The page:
Photographer: Manolo L B Mantero
We were just about through with a pediatrician, my sister and me. We’d moved from the Upper West Side in the ‘80’s off Bway to 103rd st before my pre-teen years.
Finding a family doctor was simple; he worked in the ground floor of our building.
Many recollections of my doctor visits are clear and well preserved. He was a fine doctor and a decent man. His nurses were kind, friendly and took a liking to all of us.
Dr. B cared for my health from a gawky young girl into my adulthood. Small gems of wisdom were slipped in during visits. He was genuine, a doctor in the widest sense. It wasn’t until years later that I had gone over some of these memories and I am delighted by my experience, it’s uniqueness and, more broadly, the way in which I was raised.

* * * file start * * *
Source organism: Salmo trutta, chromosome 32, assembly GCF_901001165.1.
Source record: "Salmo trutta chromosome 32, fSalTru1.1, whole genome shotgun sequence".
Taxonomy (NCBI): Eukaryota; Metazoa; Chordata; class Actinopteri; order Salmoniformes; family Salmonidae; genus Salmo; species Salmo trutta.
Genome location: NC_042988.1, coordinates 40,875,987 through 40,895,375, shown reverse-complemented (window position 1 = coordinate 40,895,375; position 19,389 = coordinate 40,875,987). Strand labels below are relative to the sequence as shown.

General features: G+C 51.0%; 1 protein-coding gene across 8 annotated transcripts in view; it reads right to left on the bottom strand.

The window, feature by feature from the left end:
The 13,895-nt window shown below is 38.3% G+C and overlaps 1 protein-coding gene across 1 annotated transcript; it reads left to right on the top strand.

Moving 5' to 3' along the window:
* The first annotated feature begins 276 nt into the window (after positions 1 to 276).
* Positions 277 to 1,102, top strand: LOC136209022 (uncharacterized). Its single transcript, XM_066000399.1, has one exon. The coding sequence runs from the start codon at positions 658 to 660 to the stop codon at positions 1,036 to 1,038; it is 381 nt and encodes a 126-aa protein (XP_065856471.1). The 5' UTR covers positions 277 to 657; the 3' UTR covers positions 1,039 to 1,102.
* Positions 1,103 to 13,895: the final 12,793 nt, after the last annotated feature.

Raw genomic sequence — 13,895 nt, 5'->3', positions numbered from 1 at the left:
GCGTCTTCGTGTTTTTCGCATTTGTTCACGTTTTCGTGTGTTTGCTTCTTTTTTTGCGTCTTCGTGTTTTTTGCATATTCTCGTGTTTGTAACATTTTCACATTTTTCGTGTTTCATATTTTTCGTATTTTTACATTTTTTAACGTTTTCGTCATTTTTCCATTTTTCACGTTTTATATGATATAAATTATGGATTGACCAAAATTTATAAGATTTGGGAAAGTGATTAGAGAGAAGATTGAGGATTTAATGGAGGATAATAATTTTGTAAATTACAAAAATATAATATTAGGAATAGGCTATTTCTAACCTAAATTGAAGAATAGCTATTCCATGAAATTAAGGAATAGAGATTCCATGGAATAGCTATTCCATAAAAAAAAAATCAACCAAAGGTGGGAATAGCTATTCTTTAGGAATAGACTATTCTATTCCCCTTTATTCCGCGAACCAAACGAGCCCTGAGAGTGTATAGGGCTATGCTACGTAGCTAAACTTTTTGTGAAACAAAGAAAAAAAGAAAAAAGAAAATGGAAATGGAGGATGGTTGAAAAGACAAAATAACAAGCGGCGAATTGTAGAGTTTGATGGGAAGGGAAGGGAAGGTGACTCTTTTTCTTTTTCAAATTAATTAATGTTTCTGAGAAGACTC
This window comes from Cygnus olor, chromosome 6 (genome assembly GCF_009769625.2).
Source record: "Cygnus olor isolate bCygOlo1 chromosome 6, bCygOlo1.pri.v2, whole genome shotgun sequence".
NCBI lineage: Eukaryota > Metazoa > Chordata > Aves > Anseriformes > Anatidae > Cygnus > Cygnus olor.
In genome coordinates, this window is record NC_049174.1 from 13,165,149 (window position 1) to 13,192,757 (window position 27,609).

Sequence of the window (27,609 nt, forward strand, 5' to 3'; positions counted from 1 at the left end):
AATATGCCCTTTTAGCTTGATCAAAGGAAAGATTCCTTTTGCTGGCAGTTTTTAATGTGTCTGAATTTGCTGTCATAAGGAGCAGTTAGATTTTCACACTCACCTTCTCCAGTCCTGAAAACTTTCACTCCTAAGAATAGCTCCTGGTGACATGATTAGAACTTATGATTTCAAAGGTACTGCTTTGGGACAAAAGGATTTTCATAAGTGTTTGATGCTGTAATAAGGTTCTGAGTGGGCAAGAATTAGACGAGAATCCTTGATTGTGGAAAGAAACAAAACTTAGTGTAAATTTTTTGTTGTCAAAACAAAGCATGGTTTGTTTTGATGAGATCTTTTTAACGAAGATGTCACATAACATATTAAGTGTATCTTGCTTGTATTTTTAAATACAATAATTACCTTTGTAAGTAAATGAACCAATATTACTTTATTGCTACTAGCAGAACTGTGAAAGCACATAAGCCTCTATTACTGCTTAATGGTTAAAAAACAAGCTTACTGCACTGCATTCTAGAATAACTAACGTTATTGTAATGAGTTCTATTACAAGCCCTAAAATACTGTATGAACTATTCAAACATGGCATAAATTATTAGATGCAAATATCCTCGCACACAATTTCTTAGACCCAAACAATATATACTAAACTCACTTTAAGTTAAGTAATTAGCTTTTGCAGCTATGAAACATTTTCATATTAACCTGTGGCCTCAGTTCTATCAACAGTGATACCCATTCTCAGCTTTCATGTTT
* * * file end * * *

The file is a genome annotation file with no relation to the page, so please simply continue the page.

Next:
Dr. B died 4 years ago, a loving husband and father, a notable figure in his profession and an African American.
Just before leaving for college I scheduled my check-up with Dr. B. His office was now down the block, a little larger to accommodate his ever-growing following. In the waiting room it was the first time that I’d noticed I was the only white person. It was simply a quick mental note, a snapshot I’d taken before sitting down with my book and keeping my nerves in check for the imminent blood to be drawn from my arm. Warm smiles passed between the nurses, the same nurses, and me and I set about waiting.
Jewels of memory inform me of what I came from and who I am.
© Leslie I Partridge Sachs